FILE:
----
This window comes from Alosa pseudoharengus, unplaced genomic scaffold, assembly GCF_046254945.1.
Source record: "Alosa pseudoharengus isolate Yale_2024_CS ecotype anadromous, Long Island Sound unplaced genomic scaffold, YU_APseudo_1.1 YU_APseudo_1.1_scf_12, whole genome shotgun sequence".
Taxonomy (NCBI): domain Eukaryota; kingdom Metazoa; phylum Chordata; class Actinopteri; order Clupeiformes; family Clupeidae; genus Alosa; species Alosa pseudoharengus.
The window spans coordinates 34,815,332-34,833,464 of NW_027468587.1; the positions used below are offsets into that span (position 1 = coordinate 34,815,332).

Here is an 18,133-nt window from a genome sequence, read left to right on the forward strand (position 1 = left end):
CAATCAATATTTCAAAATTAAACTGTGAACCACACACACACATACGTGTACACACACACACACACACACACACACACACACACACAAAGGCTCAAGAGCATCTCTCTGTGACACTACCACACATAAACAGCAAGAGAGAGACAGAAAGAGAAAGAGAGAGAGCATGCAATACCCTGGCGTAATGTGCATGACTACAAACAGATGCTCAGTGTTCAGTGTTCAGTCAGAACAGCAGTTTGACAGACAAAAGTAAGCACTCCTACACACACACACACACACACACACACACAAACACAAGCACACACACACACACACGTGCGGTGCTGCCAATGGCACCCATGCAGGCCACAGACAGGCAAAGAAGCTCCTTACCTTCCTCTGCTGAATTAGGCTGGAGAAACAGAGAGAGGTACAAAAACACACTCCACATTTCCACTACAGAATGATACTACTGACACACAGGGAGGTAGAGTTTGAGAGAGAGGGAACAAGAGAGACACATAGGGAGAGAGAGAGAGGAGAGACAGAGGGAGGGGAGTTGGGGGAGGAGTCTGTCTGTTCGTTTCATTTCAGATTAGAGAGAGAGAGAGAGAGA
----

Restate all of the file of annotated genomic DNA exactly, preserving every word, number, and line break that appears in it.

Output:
This window comes from Alosa pseudoharengus, unplaced genomic scaffold, assembly GCF_046254945.1.
Source record: "Alosa pseudoharengus isolate Yale_2024_CS ecotype anadromous, Long Island Sound unplaced genomic scaffold, YU_APseudo_1.1 YU_APseudo_1.1_scf_12, whole genome shotgun sequence".
Taxonomy (NCBI): domain Eukaryota; kingdom Metazoa; phylum Chordata; class Actinopteri; order Clupeiformes; family Clupeidae; genus Alosa; species Alosa pseudoharengus.
The window spans coordinates 34,815,332-34,833,464 of NW_027468587.1; the positions used below are offsets into that span (position 1 = coordinate 34,815,332).

Here is an 18,133-nt window from a genome sequence, read left to right on the forward strand (position 1 = left end):
CAATCAATATTTCAAAATTAAACTGTGAACCACACACACACATACGTGTACACACACACACACACACACACACACACACACACACAAAGGCTCAAGAGCATCTCTCTGTGACACTACCACACATAAACAGCAAGAGAGAGACAGAAAGAGAAAGAGAGAGAGCATGCAATACCCTGGCGTAATGTGCATGACTACAAACAGATGCTCAGTGTTCAGTGTTCAGTCAGAACAGCAGTTTGACAGACAAAAGTAAGCACTCCTACACACACACACACACACACACACACACAAACACAAGCACACACACACACACACGTGCGGTGCTGCCAATGGCACCCATGCAGGCCACAGACAGGCAAAGAAGCTCCTTACCTTCCTCTGCTGAATTAGGCTGGAGAAACAGAGAGAGGTACAAAAACACACTCCACATTTCCACTACAGAATGATACTACTGACACACAGGGAGGTAGAGTTTGAGAGAGAGGGAACAAGAGAGACACATAGGGAGAGAGAGAGAGGAGAGACAGAGGGAGGGGAGTTGGGGGAGGAGTCTGTCTGTTCGTTTCATTTCAGATTAGAGAGAGAGAGAGAGAGA